The New Standard
Fairtrade’s current model for fully traceable Gold
This will remain the core business model for Fairtrade gold. All operators are registered within the Fairtrade system and audited against the Standards. Final products are certified and punched with the Fairtrade Mark stamp after approval.
Goldsmith’s Registration Scheme
The Goldsmith’s Registration Scheme model is for small micro-jewellers, using less than 500 grams of gold or 2 kg of certified silver, who would be too small to be licensees. Under the scheme, a master operator becomes the Fairtrade licensee and sells semi-finished Fairtrade certified gold or silver products to small jewellers. Sheets, wires, and other semi-finished products would be stamped with the Fairtrade Gold Mark by the master operator and sold to goldsmiths, who would be registered with Fairtrade but would not be subject to an audit or be required to pay license fees. The small operators would not be allowed to stamp products themselves with the Fairtrade Gold Mark, but they could use in-store messaging to consumers. This is scheduled to come into effect in early 2014.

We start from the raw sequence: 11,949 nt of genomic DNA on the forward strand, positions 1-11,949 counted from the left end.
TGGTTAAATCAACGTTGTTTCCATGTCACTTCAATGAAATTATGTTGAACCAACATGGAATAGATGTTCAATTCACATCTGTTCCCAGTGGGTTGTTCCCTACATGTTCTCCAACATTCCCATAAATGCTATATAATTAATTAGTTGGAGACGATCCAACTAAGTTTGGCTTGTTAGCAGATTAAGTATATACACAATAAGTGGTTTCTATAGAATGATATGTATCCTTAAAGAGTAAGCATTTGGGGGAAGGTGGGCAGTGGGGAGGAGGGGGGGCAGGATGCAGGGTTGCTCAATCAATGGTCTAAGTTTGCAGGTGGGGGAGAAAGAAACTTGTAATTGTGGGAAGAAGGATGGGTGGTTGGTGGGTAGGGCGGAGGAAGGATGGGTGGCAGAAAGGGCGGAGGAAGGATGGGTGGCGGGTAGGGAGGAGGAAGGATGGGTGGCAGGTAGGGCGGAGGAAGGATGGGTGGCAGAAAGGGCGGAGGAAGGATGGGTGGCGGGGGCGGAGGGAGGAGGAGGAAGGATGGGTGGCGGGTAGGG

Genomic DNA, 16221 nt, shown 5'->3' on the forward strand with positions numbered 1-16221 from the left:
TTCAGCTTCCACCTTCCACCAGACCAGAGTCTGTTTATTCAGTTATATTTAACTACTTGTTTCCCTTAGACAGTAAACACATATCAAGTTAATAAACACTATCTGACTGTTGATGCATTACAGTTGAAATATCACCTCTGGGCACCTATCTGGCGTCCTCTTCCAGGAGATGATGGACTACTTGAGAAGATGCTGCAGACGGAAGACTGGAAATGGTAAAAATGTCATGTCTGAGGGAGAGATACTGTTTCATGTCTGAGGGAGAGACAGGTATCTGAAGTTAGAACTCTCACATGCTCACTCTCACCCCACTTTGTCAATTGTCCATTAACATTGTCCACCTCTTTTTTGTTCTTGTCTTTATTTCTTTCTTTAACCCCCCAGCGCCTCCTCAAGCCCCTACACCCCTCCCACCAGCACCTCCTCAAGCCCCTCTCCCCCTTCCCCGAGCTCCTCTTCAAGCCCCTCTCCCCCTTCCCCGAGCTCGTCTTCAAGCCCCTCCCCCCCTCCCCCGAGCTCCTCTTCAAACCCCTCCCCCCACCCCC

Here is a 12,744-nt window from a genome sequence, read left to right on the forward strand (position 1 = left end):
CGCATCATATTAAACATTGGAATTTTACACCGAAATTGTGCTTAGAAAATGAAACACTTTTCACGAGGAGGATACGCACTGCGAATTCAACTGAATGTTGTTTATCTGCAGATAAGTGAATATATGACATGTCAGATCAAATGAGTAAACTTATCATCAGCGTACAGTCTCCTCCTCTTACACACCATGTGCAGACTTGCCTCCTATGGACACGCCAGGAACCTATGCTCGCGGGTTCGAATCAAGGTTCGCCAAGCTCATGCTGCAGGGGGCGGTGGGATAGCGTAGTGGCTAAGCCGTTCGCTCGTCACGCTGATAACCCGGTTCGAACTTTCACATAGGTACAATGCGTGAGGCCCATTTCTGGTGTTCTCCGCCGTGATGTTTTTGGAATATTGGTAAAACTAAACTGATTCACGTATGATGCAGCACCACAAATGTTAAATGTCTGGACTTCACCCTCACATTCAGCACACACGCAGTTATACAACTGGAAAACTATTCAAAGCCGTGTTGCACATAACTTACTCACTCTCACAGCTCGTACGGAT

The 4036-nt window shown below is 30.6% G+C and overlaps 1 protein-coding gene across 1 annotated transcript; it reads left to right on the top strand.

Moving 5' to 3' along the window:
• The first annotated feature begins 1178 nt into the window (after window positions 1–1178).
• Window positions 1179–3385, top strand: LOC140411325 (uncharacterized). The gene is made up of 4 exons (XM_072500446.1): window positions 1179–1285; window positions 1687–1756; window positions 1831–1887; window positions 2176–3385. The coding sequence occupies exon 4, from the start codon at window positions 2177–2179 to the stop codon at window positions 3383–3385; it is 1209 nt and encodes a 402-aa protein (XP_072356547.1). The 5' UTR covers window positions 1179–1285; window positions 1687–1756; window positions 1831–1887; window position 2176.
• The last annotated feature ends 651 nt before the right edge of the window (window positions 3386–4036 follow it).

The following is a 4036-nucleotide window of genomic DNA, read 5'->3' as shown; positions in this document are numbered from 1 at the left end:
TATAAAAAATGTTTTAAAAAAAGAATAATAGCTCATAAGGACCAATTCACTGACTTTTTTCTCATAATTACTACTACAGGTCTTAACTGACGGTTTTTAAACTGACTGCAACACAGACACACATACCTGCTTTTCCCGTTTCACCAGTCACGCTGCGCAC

Fairtrade Premium separated on invoices: New requirements in the Standard separate the value of Premium on invoices. This can prevent Fairtrade gold costs escalating for operators down the supply chain.
Compliance with international jewellery composition standards: The new Standard recognises international legal definitions of composition requirements for jewellery. This includes accepted components or semi-finished products (e.g. earring hooks, necklace clasps) that are on an approved exemption list if they cannot be sourced from Fairtrade.
New Fairtrade Premium
The Fairtrade Premium is now a fixed price of US$2000 per kilogram, instead of a percentage (10%) of the London Bullion Market Association (LBMA) on the day of trade. This helps to keep the price differential at a reasonable level and enable small-sscale miners to sell more Fairtrade gold, resulting in more tangible benefits for their communities to drive more benefits for miners. A wedding ring bearing the FAIRTRADE Gold Mark may now only cost an estimated $15-20 more than a non-Fairtrade ring at the retail level.
Wider geographical scope